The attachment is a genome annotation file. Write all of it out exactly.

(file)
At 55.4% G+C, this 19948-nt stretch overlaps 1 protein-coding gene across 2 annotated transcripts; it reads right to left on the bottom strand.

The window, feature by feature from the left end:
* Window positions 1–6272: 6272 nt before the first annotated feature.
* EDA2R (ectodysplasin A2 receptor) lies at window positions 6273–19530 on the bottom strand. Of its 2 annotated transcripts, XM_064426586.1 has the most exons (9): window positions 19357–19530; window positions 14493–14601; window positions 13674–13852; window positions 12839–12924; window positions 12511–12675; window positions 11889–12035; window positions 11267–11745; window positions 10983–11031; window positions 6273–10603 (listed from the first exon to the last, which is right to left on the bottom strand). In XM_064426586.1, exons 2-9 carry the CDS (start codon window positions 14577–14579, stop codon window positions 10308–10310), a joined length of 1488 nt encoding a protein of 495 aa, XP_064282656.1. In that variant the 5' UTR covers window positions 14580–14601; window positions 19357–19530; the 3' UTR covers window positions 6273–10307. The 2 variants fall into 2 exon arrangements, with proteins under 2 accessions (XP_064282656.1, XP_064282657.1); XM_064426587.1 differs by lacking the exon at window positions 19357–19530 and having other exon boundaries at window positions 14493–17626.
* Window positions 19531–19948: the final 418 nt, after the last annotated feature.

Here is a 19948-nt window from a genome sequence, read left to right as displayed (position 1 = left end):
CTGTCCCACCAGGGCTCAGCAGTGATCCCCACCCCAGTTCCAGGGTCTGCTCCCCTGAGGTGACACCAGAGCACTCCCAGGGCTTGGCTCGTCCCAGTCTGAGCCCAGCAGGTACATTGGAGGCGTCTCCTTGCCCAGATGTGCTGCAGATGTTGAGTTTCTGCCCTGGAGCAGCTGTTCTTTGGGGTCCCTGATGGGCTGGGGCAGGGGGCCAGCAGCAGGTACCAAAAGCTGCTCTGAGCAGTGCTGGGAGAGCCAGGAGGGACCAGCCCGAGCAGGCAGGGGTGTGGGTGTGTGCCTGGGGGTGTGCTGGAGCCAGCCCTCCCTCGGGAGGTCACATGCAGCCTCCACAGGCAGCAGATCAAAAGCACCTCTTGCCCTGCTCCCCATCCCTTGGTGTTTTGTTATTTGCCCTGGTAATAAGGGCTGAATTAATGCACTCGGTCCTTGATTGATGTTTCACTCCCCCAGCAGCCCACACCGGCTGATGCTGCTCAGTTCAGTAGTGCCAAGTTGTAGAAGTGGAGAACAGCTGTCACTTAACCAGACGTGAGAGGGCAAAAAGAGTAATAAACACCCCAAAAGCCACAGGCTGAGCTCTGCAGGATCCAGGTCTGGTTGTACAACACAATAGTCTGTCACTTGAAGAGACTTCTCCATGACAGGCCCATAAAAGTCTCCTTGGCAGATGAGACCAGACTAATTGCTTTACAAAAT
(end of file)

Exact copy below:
At 55.4% G+C, this 19948-nt stretch overlaps 1 protein-coding gene across 2 annotated transcripts; it reads right to left on the bottom strand.

The window, feature by feature from the left end:
* Window positions 1–6272: 6272 nt before the first annotated feature.
* EDA2R (ectodysplasin A2 receptor) lies at window positions 6273–19530 on the bottom strand. Of its 2 annotated transcripts, XM_064426586.1 has the most exons (9): window positions 19357–19530; window positions 14493–14601; window positions 13674–13852; window positions 12839–12924; window positions 12511–12675; window positions 11889–12035; window positions 11267–11745; window positions 10983–11031; window positions 6273–10603 (listed from the first exon to the last, which is right to left on the bottom strand). In XM_064426586.1, exons 2-9 carry the CDS (start codon window positions 14577–14579, stop codon window positions 10308–10310), a joined length of 1488 nt encoding a protein of 495 aa, XP_064282656.1. In that variant the 5' UTR covers window positions 14580–14601; window positions 19357–19530; the 3' UTR covers window positions 6273–10307. The 2 variants fall into 2 exon arrangements, with proteins under 2 accessions (XP_064282656.1, XP_064282657.1); XM_064426587.1 differs by lacking the exon at window positions 19357–19530 and having other exon boundaries at window positions 14493–17626.
* Window positions 19531–19948: the final 418 nt, after the last annotated feature.

Here is a 19948-nt window from a genome sequence, read left to right as displayed (position 1 = left end):
CTGTCCCACCAGGGCTCAGCAGTGATCCCCACCCCAGTTCCAGGGTCTGCTCCCCTGAGGTGACACCAGAGCACTCCCAGGGCTTGGCTCGTCCCAGTCTGAGCCCAGCAGGTACATTGGAGGCGTCTCCTTGCCCAGATGTGCTGCAGATGTTGAGTTTCTGCCCTGGAGCAGCTGTTCTTTGGGGTCCCTGATGGGCTGGGGCAGGGGGCCAGCAGCAGGTACCAAAAGCTGCTCTGAGCAGTGCTGGGAGAGCCAGGAGGGACCAGCCCGAGCAGGCAGGGGTGTGGGTGTGTGCCTGGGGGTGTGCTGGAGCCAGCCCTCCCTCGGGAGGTCACATGCAGCCTCCACAGGCAGCAGATCAAAAGCACCTCTTGCCCTGCTCCCCATCCCTTGGTGTTTTGTTATTTGCCCTGGTAATAAGGGCTGAATTAATGCACTCGGTCCTTGATTGATGTTTCACTCCCCCAGCAGCCCACACCGGCTGATGCTGCTCAGTTCAGTAGTGCCAAGTTGTAGAAGTGGAGAACAGCTGTCACTTAACCAGACGTGAGAGGGCAAAAAGAGTAATAAACACCCCAAAAGCCACAGGCTGAGCTCTGCAGGATCCAGGTCTGGTTGTACAACACAATAGTCTGTCACTTGAAGAGACTTCTCCATGACAGGCCCATAAAAGTCTCCTTGGCAGATGAGACCAGACTAATTGCTTTACAAAAT